“Everyone should have the freedom to express themselves as they see fit. If they start expressing feelings for other people then I would get a bit upset. You just don't listen to it if you don’t agree or like it. Diversity is important, as we don’t want to ever create a uniformed sound that is acceptable rock music – totally defeats the object.”
Although this is excellent news for those bands who would otherwise have no outlet for exposure, it could potentially pose a problem in that, until now, fans have not been expected to filter out the crap for themselves – that has always been done for them. Even on BURBs, though, it is possible to distinguish between the bands who are really motivated and those who are not, as Barry explains:
“In the band listings, look for bands without audio – they are the ones at the beginning of the band scene or don’t have the ability or dedication to get audio up. On the other side of the scale look for bands with the complete suite of icons: BURBs Radio (means I like the band a lot, that's my own play thing, BURBs Radio), Audio via Real Audio and free MP3 and the ‘Buy our CD’ icon (indicates they have a product to sell)”. Additionally, icons indicating a BURBs Soundroom Winner, a band featured on a BURBs Audio compilation and ‘Artist of the Month’ all indicate that the band is a bit special.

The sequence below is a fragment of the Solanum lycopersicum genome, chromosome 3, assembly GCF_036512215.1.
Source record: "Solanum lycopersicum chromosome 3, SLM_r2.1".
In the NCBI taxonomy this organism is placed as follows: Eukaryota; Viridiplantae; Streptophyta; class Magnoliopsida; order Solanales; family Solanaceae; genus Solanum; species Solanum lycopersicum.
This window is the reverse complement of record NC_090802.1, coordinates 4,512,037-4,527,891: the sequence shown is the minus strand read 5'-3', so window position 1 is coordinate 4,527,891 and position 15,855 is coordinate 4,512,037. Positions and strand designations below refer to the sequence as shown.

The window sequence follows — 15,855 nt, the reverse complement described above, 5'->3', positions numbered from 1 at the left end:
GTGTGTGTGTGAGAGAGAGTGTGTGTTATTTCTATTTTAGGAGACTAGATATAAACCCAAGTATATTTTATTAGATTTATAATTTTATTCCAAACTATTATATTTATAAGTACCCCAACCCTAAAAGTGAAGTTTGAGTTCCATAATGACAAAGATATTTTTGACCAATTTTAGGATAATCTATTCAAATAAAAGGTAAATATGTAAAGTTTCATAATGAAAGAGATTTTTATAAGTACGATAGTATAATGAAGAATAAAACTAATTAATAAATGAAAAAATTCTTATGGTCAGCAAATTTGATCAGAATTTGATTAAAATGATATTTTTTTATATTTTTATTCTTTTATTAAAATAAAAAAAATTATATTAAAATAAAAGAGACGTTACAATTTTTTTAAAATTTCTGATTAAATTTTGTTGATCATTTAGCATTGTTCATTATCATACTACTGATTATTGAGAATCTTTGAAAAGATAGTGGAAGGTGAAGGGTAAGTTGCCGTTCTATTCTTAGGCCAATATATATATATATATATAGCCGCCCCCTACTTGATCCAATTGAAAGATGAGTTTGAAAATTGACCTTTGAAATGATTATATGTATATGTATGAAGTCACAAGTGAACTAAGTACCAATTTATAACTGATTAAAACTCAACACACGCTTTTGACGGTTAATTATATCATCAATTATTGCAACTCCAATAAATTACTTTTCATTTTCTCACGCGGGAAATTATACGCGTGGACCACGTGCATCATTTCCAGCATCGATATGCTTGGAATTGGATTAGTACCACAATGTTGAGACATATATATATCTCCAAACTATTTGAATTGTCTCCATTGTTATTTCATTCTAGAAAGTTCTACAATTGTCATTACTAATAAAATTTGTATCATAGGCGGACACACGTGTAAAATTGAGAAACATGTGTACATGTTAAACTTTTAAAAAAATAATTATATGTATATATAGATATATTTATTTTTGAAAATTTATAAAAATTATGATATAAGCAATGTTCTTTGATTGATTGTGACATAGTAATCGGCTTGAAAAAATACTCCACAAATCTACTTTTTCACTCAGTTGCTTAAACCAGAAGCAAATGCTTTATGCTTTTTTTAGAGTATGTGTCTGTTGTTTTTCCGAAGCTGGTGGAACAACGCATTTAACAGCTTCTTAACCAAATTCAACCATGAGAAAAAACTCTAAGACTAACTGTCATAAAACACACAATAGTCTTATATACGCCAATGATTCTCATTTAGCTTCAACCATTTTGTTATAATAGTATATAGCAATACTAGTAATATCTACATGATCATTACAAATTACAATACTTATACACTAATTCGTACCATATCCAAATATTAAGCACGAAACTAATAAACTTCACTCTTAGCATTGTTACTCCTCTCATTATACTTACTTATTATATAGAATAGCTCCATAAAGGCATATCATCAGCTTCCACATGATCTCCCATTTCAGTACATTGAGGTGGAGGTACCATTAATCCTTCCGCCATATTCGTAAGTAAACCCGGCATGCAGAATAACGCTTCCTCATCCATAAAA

“Also, from the top of each listing page choose the "Listen to all Audio on this Page" link – you can quickly ascertain which bands you like the sound of. Then you can either go off to their site or download an MP3 or both.
“If you find yourself REALLY liking a band (and believe me that's not just possible but a dead cert) you may be lucky enough to buy a CD in the store.”